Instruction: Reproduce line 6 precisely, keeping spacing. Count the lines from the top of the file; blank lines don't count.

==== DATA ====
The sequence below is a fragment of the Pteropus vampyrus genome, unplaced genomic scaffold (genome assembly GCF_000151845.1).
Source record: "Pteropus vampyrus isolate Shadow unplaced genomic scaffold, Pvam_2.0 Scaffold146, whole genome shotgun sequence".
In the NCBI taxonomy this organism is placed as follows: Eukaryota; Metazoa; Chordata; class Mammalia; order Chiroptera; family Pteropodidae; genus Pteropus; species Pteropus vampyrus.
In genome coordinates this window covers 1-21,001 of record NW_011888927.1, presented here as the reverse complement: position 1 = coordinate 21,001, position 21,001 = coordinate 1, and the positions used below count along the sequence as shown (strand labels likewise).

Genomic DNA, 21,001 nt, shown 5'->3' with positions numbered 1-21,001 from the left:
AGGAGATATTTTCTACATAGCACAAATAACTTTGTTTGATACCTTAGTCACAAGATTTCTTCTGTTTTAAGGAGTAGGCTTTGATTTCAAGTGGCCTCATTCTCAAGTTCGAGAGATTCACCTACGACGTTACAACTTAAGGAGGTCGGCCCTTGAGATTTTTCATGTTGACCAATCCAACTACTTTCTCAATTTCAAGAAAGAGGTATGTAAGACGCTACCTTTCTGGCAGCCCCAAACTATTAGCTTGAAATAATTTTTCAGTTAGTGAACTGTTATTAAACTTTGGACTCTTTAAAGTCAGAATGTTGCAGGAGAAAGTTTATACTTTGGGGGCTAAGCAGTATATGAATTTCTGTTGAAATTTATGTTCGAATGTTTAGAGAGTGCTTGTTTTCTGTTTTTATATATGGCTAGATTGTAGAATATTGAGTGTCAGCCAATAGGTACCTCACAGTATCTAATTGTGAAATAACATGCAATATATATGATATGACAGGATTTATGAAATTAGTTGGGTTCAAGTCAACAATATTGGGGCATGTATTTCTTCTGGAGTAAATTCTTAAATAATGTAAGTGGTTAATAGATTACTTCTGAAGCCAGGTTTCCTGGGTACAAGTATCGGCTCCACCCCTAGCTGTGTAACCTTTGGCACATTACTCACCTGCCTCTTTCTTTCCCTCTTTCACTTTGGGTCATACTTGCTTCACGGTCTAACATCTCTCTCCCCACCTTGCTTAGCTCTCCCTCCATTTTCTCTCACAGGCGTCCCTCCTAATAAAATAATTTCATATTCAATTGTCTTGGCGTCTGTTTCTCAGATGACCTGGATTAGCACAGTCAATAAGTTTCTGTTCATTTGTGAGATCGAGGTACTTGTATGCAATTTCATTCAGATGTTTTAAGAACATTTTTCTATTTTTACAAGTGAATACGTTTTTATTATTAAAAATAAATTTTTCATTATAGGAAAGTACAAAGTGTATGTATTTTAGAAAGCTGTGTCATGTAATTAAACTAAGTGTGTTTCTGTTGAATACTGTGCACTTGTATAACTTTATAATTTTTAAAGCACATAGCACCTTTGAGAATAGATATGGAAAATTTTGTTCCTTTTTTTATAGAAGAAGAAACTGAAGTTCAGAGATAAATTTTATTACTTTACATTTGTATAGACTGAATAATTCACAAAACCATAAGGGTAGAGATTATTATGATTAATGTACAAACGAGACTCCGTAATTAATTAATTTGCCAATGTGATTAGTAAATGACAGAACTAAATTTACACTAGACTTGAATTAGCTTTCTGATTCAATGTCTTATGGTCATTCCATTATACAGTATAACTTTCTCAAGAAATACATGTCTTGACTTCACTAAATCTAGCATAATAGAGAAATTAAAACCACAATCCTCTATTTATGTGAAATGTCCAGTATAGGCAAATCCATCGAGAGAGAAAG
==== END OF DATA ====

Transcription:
AGGAGATATTTTCTACATAGCACAAATAACTTTGTTTGATACCTTAGTCACAAGATTTCTTCTGTTTTAAGGAGTAGGCTTTGATTTCAAGTGGCCTCATTCTCAAGTTCGAGAGATTCACCTACGACGTTACAACTTAAGGAGGTCGGCCCTTGAGATTTTTCATGTTGACCAATCCAACTACTTTCTCAATTTCAAGAAAGAGGTATGTAAGACGCTACCTTTCTGGCAGCCCCAAACTATTAGCTTGAAATAATTTTTCAGTTAGTGAACTGTTATTAAACTTTGGACTCTTTAAAGTCAGAATGTTGCAGGAGAAAGTTTATACTTTGGGGGCTAAGCAGTATATGAATTTCTGTTGAAATTTATGTTCGAATGTTTAGAGAGTGCTTGTTTTCTGTTTTTATATATGGCTAGATTGTAGAATATTGAGTGTCAGCCAATAGGTACCTCACAGTATCTAATTGTGAAATAACATGCAATATATATGATATGACAGGATTTATGAAATTAGTTGGGTTCAAGTCAACAATATTGGGGCATGTATTTCTTCTGGAGTAAATTCTTAAATAATGTAAGTGGTTAATAGATTACTTCTGAAGCCAGGTTTCCTGGGTACAAGTATCGGCTCCACCCCTAGCTGTGTAACCTTTGGCACATTACTCACCTGCCTCTTTCTTTCCCTCTTTCACTTTGGGTCATACTTGCTTCACGGTCTAACATCTCTCTCCCCACCTTGCTTAGCTCTCCCTCCATTTTCTCTCACAGGCGTCCCTCCTAATAAAATAATTTCATATTCAATTGTCTTGGCGTCTGTTTCTCAGATGACCTGGATTAGCACAGTCAATAAGTTTCTGTTCATTTGTGAGATCGAGGTACTTGTATGCAATTTCATTCAGATGTTTTAAGAACATTTTTCTATTTTTACAAGTGAATACGTTTTTATTATTAAAAATAAATTTTTCATTATAGGAAAGTACAAAGTGTATGTATTTTAGAAAGCTGTGTCATGTAATTAAACTAAGTGTGTTTCTGTTGAATACTGTGCACTTGTATAACTTTATAATTTTTAAAGCACATAGCACCTTTGAGAATAGATATGGAAAATTTTGTTCCTTTTTTTATAGAAGAAGAAACTGAAGTTCAGAGATAAATTTTATTACTTTACATTTGTATAGACTGAATAATTCACAAAACCATAAGGGTAGAGATTATTATGATTAATGTACAAACGAGACTCCGTAATTAATTAATTTGCCAATGTGATTAGTAAATGACAGAACTAAATTTACACTAGACTTGAATTAGCTTTCTGATTCAATGTCTTATGGTCATTCCATTATACAGTATAACTTTCTCAAGAAATACATGTCTTGACTTCACTAAATCTAGCATAATAGAGAAATTAAAACCACAATCCTCTATTTATGTGAAATGTCCAGTATAGGCAAATCCATCGAGAGAGAAAG